GLOBAL VIEW.  I read about a company yesterday which is BRINGING WORK BACK TO THE US!  Yep, unbelievable but true.  Bloomberg research reports Exxel Outdoors, a sleeping bag manufacturer, is cutting workers in China while hiring more workers in Alabama.  Because costs are lower in Alabama after (1) a 17% drop in the dollar versus China’s yuan since 2005, (2) rising wages in China which jumped 18% in urban China in the 1st half of 2008 and (3) a jump in freight rates.  Economists like former Fed head Alan Greenspan have predicted this, that low labor costs would eventually be outweighed by other costs and that manufacturing would eventually balance off globally, not all remaining in China, and we’re now seeing the first signs of that happening.  That companies would eventually need to revisit their outsourcing  policy in the always ongoing drive for efficiency.  In the same article it says Ikea just opened a factory in the US while Caterpillar and Home Depot plan to produce or buy more in the US.  Schwartz View:  So the balancing off process is underway.  Unfortunately this is a very long term macroeconomic trend.


*  Oh, before I forget, China expert Donald Straszheim, formerly Merrill Lynch chief economist from 1985 through 1997 and now vice chairman of Roth Capital Partners, a firm which specializes in emerging markets says  the coordinated move to lower interest rates is “ … an important part of the bottoming process that is going to occur over the next few months in equities.”  Schwartz View:  Stocks down below Dow 9000 or 8000 are now far ahead of the normal progression of a recession unfolding.  (Obviously because of the heightened fears and panic caused by fears of systemic risk.)  So they have lots of time to kill now to have the economic fundamentals catch up to prices.  So I wouldn’t doubt similar market action to back after the Black Monday crash in 1987, base building in effect from now ‘till the end of the year.   After this decline ends. 


SECTOR VIEW.  The Principle of Relative Strength.  Of my seven principles of the stock market, relative strength is the principle which clues us into just what to buy.  And it works well, maybe best, near the end or right after market declines.  Relative strength points out what is inherently strong.  So my next quest is to go through the various sector indices and the various specific sector funds today and in coming days to see if we are getting any particular sector strength, weakness or any other divergences from the pack.  For example, I’ve been thinking that the banks should now be one of the first group to stabilize or even bottom out what with government support.  There were big signs of that yesterday with the KBW Bank Index rising an amazing +12.16%.   While the REITs, another financial subsector, ended up falling a large -6.54%.  These are the types of divergences and happenings that I want to pick up quickly.  Schwartz View:  This relative strength concept doesn’t only apply to individual stocks and individual sectors.  It also applies to the bigger picture.  It applies to what regions of the world are going to be able to best handle this global slump.  Tipping us to where we want to be overweighted when this bear market winds up (down).  So far it’s been a worldwide stock market slump with double digit losses everywhere, with us, the US holding up a bit better than other regions.  But, now, as we move through this slump, a continuing study of relative strength should tell us if things have changed.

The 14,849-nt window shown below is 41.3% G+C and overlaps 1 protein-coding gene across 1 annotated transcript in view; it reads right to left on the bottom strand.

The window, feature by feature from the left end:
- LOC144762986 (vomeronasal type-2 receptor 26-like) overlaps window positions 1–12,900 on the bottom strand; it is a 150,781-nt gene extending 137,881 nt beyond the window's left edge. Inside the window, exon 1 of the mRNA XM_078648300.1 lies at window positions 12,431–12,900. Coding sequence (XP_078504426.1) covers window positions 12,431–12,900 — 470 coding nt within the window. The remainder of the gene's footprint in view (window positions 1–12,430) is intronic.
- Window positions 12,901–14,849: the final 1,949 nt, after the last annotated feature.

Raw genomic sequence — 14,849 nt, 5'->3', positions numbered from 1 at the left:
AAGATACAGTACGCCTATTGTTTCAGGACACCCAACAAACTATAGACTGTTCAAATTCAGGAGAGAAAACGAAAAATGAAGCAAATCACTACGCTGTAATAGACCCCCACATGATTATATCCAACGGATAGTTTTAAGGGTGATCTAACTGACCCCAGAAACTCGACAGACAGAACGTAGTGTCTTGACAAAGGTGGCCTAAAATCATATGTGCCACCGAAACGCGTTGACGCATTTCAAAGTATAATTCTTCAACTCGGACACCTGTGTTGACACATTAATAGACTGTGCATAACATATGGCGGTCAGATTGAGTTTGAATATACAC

ECONOMIC VIEW.  Federal Reserve Chairman Ben Bernanke said yesterday that the government won’t “stand down” with their plans to unfreeze the credit markets until they “restore prosperity.”  That made me think.  Does Ben mean that when credit markets start working that will restore prosperity quickly, that the recession will just disappear?  I don’t know but that’s the exact possibility I proposed in this past Monday’s Weekly Overview in the Big Picture section.  Moving on, another economist says there’s no doubt that unemployment is going to rise and that corporate profits are going to keep slipping, that’s in the pipeline now.  I noted 3rd quarter S&P 500 earnings projections are now for a decline of -7.5%, “down sharply” from projections back on September 1st.   Schwartz View:  I don’t think the recession is going to just disappear, not with the consumer now cutting back.  But one never knows for sure when predicting the future.  I must say I don’t see many immediate signs of the economy falling apart here in the Hudson River Valley.  And we are a vacation home and bedroom community for New York city’s financial businesses.    


Have a good autumn day!


Posted 10-15-2008 12:51 PM by Richard Schwartz